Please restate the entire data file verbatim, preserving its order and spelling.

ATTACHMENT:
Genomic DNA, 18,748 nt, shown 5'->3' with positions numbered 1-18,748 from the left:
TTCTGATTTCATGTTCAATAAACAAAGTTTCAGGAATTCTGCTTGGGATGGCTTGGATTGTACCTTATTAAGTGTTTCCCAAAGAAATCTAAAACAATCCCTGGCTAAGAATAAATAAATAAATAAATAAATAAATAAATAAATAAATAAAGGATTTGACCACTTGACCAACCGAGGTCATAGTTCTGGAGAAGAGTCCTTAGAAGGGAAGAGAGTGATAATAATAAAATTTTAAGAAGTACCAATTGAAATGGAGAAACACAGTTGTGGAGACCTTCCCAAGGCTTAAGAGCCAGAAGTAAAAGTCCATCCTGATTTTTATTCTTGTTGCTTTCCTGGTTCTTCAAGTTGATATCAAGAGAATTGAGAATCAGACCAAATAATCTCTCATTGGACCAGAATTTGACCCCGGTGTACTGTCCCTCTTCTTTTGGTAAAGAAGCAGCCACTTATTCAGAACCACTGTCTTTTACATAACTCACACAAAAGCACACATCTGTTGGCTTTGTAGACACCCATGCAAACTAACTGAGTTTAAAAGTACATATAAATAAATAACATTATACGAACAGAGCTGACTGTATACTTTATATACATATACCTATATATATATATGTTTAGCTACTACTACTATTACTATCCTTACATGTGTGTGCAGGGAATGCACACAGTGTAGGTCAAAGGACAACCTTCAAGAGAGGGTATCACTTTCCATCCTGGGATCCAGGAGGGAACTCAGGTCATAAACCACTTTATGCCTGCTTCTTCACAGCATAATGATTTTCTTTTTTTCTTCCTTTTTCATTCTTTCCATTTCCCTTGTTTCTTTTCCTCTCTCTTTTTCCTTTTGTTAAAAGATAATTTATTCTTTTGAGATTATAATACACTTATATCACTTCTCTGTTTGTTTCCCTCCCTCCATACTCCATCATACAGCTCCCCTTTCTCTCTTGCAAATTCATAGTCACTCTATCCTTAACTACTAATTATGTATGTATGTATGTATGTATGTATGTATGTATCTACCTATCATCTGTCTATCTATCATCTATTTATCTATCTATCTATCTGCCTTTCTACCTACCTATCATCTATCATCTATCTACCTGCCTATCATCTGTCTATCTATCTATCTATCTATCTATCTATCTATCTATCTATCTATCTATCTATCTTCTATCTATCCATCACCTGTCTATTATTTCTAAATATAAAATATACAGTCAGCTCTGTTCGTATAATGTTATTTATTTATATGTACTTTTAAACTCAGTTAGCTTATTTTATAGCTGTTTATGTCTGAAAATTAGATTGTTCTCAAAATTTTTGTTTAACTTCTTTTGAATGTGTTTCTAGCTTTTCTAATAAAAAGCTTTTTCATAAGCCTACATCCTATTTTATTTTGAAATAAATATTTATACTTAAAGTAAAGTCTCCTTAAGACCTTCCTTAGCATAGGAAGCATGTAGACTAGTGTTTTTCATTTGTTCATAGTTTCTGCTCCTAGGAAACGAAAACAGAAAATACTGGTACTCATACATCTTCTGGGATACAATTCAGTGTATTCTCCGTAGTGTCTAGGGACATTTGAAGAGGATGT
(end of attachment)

Genomic DNA, 18,748 nt, shown 5'->3' with positions numbered 1-18,748 from the left:
TTCTGATTTCATGTTCAATAAACAAAGTTTCAGGAATTCTGCTTGGGATGGCTTGGATTGTACCTTATTAAGTGTTTCCCAAAGAAATCTAAAACAATCCCTGGCTAAGAATAAATAAATAAATAAATAAATAAATAAATAAATAAATAAAGGATTTGACCACTTGACCAACCGAGGTCATAGTTCTGGAGAAGAGTCCTTAGAAGGGAAGAGAGTGATAATAATAAAATTTTAAGAAGTACCAATTGAAATGGAGAAACACAGTTGTGGAGACCTTCCCAAGGCTTAAGAGCCAGAAGTAAAAGTCCATCCTGATTTTTATTCTTGTTGCTTTCCTGGTTCTTCAAGTTGATATCAAGAGAATTGAGAATCAGACCAAATAATCTCTCATTGGACCAGAATTTGACCCCGGTGTACTGTCCCTCTTCTTTTGGTAAAGAAGCAGCCACTTATTCAGAACCACTGTCTTTTACATAACTCACACAAAAGCACACATCTGTTGGCTTTGTAGACACCCATGCAAACTAACTGAGTTTAAAAGTACATATAAATAAATAACATTATACGAACAGAGCTGACTGTATACTTTATATACATATACCTATATATATATATGTTTAGCTACTACTACTATTACTATCCTTACATGTGTGTGCAGGGAATGCACACAGTGTAGGTCAAAGGACAACCTTCAAGAGAGGGTATCACTTTCCATCCTGGGATCCAGGAGGGAACTCAGGTCATAAACCACTTTATGCCTGCTTCTTCACAGCATAATGATTTTCTTTTTTTCTTCCTTTTTCATTCTTTCCATTTCCCTTGTTTCTTTTCCTCTCTCTTTTTCCTTTTGTTAAAAGATAATTTATTCTTTTGAGATTATAATACACTTATATCACTTCTCTGTTTGTTTCCCTCCCTCCATACTCCATCATACAGCTCCCCTTTCTCTCTTGCAAATTCATAGTCACTCTATCCTTAACTACTAATTATGTATGTATGTATGTATGTATGTATGTATGTATCTACCTATCATCTGTCTATCTATCATCTATTTATCTATCTATCTATCTGCCTTTCTACCTACCTATCATCTATCATCTATCTACCTGCCTATCATCTGTCTATCTATCTATCTATCTATCTATCTATCTATCTATCTATCTATCTATCTATCTTCTATCTATCCATCACCTGTCTATTATTTCTAAATATAAAATATACAGTCAGCTCTGTTCGTATAATGTTATTTATTTATATGTACTTTTAAACTCAGTTAGCTTATTTTATAGCTGTTTATGTCTGAAAATTAGATTGTTCTCAAAATTTTTGTTTAACTTCTTTTGAATGTGTTTCTAGCTTTTCTAATAAAAAGCTTTTTCATAAGCCTACATCCTATTTTATTTTGAAATAAATATTTATACTTAAAGTAAAGTCTCCTTAAGACCTTCCTTAGCATAGGAAGCATGTAGACTAGTGTTTTTCATTTGTTCATAGTTTCTGCTCCTAGGAAACGAAAACAGAAAATACTGGTACTCATACATCTTCTGGGATACAATTCAGTGTATTCTCCGTAGTGTCTAGGGACATTTGAAGAGGATGT